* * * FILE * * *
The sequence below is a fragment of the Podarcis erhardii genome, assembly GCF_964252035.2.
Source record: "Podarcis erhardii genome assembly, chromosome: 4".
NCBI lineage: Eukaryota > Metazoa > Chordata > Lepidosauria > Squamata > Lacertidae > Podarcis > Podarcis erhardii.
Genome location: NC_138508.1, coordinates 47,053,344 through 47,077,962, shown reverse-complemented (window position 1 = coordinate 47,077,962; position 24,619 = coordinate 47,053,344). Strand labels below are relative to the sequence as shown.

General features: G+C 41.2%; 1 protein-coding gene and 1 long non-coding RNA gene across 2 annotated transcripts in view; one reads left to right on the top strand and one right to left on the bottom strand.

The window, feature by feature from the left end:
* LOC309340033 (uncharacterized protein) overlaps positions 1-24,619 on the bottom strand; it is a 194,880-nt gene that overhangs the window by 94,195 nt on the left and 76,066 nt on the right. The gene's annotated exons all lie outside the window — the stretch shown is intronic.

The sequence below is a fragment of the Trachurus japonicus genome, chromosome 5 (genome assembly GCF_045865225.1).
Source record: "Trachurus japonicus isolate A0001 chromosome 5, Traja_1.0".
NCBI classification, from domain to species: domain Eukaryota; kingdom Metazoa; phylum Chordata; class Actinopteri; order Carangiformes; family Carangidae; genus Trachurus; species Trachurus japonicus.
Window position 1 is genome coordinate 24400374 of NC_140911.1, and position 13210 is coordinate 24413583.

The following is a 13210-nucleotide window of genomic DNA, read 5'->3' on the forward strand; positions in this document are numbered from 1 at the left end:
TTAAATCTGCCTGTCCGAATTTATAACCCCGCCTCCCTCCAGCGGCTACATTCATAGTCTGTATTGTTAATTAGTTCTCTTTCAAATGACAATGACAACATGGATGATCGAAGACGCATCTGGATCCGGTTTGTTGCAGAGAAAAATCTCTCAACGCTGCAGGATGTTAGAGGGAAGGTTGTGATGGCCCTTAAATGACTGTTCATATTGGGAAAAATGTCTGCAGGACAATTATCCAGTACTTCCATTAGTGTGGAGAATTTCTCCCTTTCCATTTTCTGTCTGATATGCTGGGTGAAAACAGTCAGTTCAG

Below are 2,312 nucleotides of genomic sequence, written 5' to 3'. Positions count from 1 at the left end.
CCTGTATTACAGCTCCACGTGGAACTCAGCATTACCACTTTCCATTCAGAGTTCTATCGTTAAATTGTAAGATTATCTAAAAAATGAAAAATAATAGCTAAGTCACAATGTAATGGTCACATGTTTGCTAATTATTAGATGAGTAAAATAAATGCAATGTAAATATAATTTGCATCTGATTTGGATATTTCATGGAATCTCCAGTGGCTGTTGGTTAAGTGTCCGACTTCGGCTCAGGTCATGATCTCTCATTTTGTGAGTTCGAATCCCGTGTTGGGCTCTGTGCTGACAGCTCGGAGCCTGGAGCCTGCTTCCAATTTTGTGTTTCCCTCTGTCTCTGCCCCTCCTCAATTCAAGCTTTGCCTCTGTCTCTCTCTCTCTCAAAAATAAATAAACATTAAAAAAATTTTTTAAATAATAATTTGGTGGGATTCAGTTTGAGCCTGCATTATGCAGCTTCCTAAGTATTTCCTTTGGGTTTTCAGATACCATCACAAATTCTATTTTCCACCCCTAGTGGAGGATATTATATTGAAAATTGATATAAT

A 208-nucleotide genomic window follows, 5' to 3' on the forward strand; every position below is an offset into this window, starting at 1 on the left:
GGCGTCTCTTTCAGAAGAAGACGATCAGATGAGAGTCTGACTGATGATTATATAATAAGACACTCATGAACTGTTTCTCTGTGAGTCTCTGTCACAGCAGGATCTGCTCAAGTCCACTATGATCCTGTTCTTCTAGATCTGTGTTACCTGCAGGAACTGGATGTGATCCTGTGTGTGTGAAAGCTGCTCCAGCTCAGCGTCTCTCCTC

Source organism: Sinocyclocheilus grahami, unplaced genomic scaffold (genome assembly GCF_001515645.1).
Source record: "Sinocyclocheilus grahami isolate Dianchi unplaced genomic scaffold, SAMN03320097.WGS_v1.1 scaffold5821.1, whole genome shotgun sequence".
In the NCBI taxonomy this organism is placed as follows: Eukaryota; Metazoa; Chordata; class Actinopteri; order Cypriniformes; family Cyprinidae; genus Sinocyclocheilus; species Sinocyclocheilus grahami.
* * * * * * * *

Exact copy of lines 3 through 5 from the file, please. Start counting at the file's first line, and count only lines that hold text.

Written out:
NCBI lineage: Eukaryota > Metazoa > Chordata > Lepidosauria > Squamata > Lacertidae > Podarcis > Podarcis erhardii.
Genome location: NC_138508.1, coordinates 47,053,344 through 47,077,962, shown reverse-complemented (window position 1 = coordinate 47,077,962; position 24,619 = coordinate 47,053,344). Strand labels below are relative to the sequence as shown.

General features: G+C 41.2%; 1 protein-coding gene and 1 long non-coding RNA gene across 2 annotated transcripts in view; one reads left to right on the top strand and one right to left on the bottom strand.